Forest Animals

Wild Boar
Wild Boar
Class: Mammalia: Mammals Diet: Roots & Tubers
Order: Artiodactyla: Even-toed Ungulates
Size: body: 1.1 - 1.3 m (3 1/2 - 4 1/2 ft), tail: 15 - 20 cm (6 - 7 3/4 in)
Family: Suidae: Pigs Conservation Status: Non-threatened 
Scientific Name: Sus scrofa Habitat: forest, woodland
Range: Southern and central Europe, Northwestern Africa; through Asia to Siberia, south to Sri Lanka, Taiwan and Southeast Asia; introduced in USA

Size of Wild BoarThe ancestor of the domestic pig, the wild boar has a heavy body covered with dense, bristly hair, thin legs and a long snout. The male has prominent tusks derived from the canine teeth. Wild boars live alone or in small groups of up to 20, with males separate from, but remaining close to, the females. Active at night and in the morning, they forage over a wide area for food, digging for bulbs and tubers and also eating nuts and a variety of other plant material, as well as insect larvae and, occasionally, carrion.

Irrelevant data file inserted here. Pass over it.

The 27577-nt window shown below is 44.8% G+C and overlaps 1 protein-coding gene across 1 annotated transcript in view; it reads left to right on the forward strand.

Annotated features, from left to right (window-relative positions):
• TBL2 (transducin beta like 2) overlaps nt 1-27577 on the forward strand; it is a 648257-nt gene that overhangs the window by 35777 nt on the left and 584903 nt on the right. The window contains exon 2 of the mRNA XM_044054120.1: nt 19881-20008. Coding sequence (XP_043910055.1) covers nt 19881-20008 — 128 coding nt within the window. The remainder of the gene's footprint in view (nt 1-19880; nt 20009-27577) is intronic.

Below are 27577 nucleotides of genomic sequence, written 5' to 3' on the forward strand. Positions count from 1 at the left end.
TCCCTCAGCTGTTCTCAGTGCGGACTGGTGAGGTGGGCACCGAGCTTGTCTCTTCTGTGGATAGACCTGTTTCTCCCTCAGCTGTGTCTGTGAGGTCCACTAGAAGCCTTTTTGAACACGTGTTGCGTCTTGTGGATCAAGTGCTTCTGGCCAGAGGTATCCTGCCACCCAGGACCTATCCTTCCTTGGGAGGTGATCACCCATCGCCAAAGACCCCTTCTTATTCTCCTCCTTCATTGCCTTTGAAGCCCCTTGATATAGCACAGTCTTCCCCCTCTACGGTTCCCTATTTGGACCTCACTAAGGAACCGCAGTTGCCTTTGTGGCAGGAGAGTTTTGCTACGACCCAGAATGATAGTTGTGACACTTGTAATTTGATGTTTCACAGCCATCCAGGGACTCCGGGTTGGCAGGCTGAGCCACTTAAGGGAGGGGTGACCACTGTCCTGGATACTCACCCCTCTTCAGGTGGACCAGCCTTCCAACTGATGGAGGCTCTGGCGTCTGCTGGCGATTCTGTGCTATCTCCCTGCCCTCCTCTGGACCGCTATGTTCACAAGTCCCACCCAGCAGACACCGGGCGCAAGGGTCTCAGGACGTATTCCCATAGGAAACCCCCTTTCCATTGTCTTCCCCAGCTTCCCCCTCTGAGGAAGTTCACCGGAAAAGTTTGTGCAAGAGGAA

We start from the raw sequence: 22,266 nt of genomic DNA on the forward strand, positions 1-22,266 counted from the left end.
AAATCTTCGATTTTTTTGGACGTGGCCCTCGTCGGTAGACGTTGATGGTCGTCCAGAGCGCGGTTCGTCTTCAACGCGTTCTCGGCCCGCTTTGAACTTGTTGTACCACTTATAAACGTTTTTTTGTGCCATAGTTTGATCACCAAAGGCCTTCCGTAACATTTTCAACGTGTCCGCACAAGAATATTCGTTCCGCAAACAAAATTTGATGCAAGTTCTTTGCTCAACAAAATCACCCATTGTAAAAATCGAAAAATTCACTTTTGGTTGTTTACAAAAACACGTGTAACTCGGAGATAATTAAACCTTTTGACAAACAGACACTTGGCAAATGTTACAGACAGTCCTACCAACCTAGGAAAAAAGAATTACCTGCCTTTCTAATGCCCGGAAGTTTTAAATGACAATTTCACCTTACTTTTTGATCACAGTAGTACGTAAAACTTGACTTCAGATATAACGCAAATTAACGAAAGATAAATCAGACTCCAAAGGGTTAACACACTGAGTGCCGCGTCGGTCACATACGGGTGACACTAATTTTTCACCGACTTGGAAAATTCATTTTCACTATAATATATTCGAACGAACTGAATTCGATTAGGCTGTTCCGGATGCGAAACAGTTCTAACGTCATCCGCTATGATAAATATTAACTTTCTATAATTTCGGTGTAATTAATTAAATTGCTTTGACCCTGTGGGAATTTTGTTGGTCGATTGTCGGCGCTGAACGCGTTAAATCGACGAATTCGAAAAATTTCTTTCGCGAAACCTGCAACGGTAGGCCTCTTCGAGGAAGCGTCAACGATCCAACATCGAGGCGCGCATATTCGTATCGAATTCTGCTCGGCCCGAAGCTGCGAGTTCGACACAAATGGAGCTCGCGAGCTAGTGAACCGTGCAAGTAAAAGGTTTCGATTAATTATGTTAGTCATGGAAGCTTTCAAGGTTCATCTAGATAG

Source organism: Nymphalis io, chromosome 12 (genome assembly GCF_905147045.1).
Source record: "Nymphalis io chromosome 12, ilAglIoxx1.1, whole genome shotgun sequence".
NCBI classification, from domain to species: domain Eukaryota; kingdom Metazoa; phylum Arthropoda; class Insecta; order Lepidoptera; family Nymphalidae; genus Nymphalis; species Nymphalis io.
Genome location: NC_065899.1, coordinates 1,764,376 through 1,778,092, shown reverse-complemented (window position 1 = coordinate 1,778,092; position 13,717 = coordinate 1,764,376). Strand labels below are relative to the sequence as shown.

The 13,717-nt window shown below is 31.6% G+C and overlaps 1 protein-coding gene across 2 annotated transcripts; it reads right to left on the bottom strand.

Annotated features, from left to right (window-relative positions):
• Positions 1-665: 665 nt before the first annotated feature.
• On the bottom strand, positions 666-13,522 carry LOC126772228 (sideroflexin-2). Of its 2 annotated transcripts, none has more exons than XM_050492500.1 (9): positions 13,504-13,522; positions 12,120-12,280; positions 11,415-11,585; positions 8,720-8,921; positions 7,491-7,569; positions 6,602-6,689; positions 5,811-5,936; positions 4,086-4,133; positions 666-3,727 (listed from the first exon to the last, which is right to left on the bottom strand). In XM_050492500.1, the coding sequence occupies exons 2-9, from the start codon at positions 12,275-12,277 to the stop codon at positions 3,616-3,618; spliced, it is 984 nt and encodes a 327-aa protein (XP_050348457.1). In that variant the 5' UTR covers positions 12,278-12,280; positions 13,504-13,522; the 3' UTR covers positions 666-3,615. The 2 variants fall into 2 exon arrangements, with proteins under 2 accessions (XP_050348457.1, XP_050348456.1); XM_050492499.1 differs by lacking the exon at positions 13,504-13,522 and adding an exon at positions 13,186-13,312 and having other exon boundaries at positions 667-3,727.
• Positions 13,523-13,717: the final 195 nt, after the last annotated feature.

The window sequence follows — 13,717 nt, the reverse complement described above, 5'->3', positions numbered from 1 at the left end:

An agile, fast-moving animal, the wild boar is aggressive if alarmed; males use their strong tusks for defense. The breeding season varies according to regional climate, but in Europe, wild boars mate in winter and give birth to a litter of up to 10 striped young in spring or early summer after a gestation of about 115 days.

Range of Wild Boar
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